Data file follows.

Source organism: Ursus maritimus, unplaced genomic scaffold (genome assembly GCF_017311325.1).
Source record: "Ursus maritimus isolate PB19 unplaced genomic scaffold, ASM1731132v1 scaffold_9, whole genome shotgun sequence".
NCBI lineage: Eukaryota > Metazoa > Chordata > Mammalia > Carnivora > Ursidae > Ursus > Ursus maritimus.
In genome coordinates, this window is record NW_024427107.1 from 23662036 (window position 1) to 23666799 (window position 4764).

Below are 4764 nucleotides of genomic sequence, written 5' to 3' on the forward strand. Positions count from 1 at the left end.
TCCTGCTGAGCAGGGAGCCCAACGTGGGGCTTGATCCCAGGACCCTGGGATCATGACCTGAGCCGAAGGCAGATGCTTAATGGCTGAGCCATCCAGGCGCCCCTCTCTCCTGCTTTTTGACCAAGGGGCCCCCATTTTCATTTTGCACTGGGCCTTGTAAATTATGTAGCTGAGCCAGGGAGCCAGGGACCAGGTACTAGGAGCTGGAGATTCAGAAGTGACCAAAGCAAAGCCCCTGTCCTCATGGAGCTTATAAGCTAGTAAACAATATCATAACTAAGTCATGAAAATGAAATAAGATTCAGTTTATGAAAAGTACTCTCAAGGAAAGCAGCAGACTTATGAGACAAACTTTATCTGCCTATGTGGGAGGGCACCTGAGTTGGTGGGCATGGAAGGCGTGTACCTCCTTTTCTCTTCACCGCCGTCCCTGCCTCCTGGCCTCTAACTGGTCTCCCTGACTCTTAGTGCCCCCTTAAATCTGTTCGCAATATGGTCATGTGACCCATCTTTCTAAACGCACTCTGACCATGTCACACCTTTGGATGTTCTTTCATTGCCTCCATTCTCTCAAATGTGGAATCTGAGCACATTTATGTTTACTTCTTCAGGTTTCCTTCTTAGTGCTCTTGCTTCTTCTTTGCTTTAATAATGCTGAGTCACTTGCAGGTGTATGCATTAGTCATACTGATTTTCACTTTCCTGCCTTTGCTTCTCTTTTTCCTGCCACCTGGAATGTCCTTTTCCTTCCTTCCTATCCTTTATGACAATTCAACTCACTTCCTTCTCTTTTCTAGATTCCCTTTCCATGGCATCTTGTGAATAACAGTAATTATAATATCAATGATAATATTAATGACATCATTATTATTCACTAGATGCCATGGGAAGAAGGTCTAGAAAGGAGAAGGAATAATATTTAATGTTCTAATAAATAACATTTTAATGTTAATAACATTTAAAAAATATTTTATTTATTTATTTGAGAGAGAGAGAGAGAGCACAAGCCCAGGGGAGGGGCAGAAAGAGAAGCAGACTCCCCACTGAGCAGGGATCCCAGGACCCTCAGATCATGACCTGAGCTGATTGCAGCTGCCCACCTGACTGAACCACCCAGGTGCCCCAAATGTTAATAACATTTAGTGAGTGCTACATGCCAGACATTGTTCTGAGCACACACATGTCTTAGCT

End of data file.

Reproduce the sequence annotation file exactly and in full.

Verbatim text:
Source organism: Ursus maritimus, unplaced genomic scaffold (genome assembly GCF_017311325.1).
Source record: "Ursus maritimus isolate PB19 unplaced genomic scaffold, ASM1731132v1 scaffold_9, whole genome shotgun sequence".
NCBI lineage: Eukaryota > Metazoa > Chordata > Mammalia > Carnivora > Ursidae > Ursus > Ursus maritimus.
In genome coordinates, this window is record NW_024427107.1 from 23662036 (window position 1) to 23666799 (window position 4764).

Below are 4764 nucleotides of genomic sequence, written 5' to 3' on the forward strand. Positions count from 1 at the left end.
TCCTGCTGAGCAGGGAGCCCAACGTGGGGCTTGATCCCAGGACCCTGGGATCATGACCTGAGCCGAAGGCAGATGCTTAATGGCTGAGCCATCCAGGCGCCCCTCTCTCCTGCTTTTTGACCAAGGGGCCCCCATTTTCATTTTGCACTGGGCCTTGTAAATTATGTAGCTGAGCCAGGGAGCCAGGGACCAGGTACTAGGAGCTGGAGATTCAGAAGTGACCAAAGCAAAGCCCCTGTCCTCATGGAGCTTATAAGCTAGTAAACAATATCATAACTAAGTCATGAAAATGAAATAAGATTCAGTTTATGAAAAGTACTCTCAAGGAAAGCAGCAGACTTATGAGACAAACTTTATCTGCCTATGTGGGAGGGCACCTGAGTTGGTGGGCATGGAAGGCGTGTACCTCCTTTTCTCTTCACCGCCGTCCCTGCCTCCTGGCCTCTAACTGGTCTCCCTGACTCTTAGTGCCCCCTTAAATCTGTTCGCAATATGGTCATGTGACCCATCTTTCTAAACGCACTCTGACCATGTCACACCTTTGGATGTTCTTTCATTGCCTCCATTCTCTCAAATGTGGAATCTGAGCACATTTATGTTTACTTCTTCAGGTTTCCTTCTTAGTGCTCTTGCTTCTTCTTTGCTTTAATAATGCTGAGTCACTTGCAGGTGTATGCATTAGTCATACTGATTTTCACTTTCCTGCCTTTGCTTCTCTTTTTCCTGCCACCTGGAATGTCCTTTTCCTTCCTTCCTATCCTTTATGACAATTCAACTCACTTCCTTCTCTTTTCTAGATTCCCTTTCCATGGCATCTTGTGAATAACAGTAATTATAATATCAATGATAATATTAATGACATCATTATTATTCACTAGATGCCATGGGAAGAAGGTCTAGAAAGGAGAAGGAATAATATTTAATGTTCTAATAAATAACATTTTAATGTTAATAACATTTAAAAAATATTTTATTTATTTATTTGAGAGAGAGAGAGAGAGCACAAGCCCAGGGGAGGGGCAGAAAGAGAAGCAGACTCCCCACTGAGCAGGGATCCCAGGACCCTCAGATCATGACCTGAGCTGATTGCAGCTGCCCACCTGACTGAACCACCCAGGTGCCCCAAATGTTAATAACATTTAGTGAGTGCTACATGCCAGACATTGTTCTGAGCACACACATGTCTTAGCT